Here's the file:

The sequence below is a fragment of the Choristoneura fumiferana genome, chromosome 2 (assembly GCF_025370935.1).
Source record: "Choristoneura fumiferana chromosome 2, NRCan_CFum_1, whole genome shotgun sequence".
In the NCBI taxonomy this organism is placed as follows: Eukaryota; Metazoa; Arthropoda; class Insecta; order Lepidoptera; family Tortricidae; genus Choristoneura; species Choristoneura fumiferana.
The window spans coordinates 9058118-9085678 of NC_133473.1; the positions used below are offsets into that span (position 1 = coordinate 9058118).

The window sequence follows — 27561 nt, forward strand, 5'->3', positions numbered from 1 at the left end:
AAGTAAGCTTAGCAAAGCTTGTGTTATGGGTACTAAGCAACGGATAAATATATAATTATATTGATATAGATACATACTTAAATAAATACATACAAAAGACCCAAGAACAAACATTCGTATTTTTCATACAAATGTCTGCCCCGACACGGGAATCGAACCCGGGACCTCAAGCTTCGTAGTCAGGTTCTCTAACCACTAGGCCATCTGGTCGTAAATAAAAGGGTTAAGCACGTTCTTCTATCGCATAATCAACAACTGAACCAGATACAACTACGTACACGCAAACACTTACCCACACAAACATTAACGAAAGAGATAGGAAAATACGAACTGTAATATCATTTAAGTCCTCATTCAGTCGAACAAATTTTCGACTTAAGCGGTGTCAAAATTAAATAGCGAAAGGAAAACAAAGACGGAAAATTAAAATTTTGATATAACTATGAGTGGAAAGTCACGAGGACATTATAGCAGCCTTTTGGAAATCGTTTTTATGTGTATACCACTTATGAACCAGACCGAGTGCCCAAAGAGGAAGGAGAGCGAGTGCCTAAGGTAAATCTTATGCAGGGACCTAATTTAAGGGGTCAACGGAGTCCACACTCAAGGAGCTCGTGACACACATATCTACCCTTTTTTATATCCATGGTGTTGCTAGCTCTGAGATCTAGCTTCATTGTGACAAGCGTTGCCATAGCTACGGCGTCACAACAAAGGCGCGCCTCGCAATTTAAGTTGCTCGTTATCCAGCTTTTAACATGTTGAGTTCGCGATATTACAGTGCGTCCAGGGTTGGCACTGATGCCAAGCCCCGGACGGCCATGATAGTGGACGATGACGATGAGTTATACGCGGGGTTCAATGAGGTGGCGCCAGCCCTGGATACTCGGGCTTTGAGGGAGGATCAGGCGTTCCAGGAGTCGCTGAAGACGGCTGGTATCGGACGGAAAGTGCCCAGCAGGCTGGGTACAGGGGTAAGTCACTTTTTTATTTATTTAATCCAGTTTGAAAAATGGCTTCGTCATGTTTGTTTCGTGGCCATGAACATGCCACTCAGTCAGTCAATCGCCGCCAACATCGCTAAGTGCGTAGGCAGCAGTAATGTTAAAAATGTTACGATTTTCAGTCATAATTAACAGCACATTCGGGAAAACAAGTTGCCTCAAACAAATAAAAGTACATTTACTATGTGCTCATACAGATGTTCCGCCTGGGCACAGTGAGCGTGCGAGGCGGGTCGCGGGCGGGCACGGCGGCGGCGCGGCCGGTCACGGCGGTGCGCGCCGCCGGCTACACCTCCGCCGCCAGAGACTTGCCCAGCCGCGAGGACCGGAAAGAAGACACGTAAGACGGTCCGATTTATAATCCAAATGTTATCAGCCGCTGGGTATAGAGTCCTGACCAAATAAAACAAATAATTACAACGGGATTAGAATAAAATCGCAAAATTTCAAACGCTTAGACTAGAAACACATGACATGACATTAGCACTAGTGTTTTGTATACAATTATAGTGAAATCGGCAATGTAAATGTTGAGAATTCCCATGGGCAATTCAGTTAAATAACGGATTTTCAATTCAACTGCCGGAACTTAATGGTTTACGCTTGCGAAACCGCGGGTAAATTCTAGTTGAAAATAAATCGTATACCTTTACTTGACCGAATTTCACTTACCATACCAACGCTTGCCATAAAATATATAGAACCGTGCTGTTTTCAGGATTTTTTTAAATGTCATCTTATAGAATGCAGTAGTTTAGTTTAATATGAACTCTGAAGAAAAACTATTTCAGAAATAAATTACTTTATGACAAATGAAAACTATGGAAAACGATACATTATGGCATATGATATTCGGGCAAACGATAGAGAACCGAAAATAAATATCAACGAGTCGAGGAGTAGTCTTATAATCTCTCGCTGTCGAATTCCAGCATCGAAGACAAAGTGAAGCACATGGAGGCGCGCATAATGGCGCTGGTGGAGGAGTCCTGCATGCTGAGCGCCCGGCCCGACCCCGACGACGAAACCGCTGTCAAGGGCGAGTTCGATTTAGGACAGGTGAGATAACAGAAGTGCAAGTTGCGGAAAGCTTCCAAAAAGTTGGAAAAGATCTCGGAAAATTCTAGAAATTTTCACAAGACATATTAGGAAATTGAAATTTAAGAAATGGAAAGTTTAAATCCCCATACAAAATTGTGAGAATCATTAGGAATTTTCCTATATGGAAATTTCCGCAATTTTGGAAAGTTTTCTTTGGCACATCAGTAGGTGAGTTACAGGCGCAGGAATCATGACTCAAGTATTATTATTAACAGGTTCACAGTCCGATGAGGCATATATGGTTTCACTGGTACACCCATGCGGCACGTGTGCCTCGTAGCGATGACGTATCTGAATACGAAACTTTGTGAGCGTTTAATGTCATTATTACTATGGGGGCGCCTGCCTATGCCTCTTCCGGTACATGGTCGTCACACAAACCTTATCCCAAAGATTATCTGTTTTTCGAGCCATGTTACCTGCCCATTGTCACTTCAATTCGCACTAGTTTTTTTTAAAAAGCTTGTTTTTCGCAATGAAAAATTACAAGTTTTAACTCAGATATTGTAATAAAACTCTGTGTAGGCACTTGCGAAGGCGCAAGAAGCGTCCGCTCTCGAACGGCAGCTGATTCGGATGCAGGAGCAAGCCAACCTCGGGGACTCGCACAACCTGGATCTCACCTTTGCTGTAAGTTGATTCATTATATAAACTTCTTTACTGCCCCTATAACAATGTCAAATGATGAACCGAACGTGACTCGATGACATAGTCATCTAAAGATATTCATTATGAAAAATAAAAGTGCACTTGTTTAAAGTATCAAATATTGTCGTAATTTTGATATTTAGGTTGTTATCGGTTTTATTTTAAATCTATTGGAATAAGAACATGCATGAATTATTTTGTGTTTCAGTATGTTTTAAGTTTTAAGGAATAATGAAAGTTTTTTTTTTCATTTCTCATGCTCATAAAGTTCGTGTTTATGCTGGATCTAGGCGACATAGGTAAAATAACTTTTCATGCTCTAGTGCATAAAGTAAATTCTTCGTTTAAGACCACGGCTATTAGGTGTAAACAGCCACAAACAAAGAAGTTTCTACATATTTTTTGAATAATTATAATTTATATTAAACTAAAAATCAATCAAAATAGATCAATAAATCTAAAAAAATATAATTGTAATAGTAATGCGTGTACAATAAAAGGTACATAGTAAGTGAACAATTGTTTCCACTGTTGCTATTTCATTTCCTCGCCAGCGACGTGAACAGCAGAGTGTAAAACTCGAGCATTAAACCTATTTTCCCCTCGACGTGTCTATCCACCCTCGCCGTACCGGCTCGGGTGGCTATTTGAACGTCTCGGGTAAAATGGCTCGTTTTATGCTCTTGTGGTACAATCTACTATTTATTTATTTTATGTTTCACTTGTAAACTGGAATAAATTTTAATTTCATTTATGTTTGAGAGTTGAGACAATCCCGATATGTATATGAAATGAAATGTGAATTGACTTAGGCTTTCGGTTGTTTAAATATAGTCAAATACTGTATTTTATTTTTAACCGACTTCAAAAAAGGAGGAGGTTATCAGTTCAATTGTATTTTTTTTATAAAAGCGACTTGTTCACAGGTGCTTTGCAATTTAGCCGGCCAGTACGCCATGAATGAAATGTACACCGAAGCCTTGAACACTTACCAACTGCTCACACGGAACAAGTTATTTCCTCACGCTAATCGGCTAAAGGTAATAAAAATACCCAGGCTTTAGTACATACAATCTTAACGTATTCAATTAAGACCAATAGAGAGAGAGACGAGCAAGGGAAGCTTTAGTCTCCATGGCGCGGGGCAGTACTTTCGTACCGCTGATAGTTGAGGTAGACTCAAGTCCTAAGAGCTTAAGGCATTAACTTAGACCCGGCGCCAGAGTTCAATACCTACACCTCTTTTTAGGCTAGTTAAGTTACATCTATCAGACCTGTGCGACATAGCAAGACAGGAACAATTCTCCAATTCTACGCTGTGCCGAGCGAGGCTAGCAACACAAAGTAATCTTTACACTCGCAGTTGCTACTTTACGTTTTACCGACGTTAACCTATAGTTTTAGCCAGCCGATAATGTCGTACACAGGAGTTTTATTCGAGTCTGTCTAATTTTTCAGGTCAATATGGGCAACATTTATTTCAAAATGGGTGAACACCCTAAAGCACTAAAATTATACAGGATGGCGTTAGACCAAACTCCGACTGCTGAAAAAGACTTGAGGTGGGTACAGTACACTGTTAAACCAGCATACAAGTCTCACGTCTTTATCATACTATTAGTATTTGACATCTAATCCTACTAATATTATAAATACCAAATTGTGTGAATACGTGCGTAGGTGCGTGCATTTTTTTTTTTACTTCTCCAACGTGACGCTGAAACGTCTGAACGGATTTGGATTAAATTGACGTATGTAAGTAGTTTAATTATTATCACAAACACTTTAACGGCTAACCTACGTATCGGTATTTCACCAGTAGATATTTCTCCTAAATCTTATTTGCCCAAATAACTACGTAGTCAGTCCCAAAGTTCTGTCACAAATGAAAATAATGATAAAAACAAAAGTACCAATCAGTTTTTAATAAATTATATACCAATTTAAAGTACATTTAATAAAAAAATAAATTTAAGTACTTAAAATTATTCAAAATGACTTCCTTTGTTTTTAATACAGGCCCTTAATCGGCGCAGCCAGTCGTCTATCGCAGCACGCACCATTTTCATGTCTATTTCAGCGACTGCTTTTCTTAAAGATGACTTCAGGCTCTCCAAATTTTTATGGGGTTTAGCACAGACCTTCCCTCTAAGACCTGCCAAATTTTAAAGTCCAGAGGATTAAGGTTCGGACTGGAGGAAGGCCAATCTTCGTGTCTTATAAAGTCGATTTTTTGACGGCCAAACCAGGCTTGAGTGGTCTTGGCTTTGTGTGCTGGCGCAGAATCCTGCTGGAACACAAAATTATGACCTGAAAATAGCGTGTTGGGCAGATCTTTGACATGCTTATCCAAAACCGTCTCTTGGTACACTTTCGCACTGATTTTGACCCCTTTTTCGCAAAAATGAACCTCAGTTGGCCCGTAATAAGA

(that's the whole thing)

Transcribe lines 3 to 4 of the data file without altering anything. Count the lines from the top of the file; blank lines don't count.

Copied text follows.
In the NCBI taxonomy this organism is placed as follows: Eukaryota; Metazoa; Arthropoda; class Insecta; order Lepidoptera; family Tortricidae; genus Choristoneura; species Choristoneura fumiferana.
The window spans coordinates 9058118-9085678 of NC_133473.1; the positions used below are offsets into that span (position 1 = coordinate 9058118).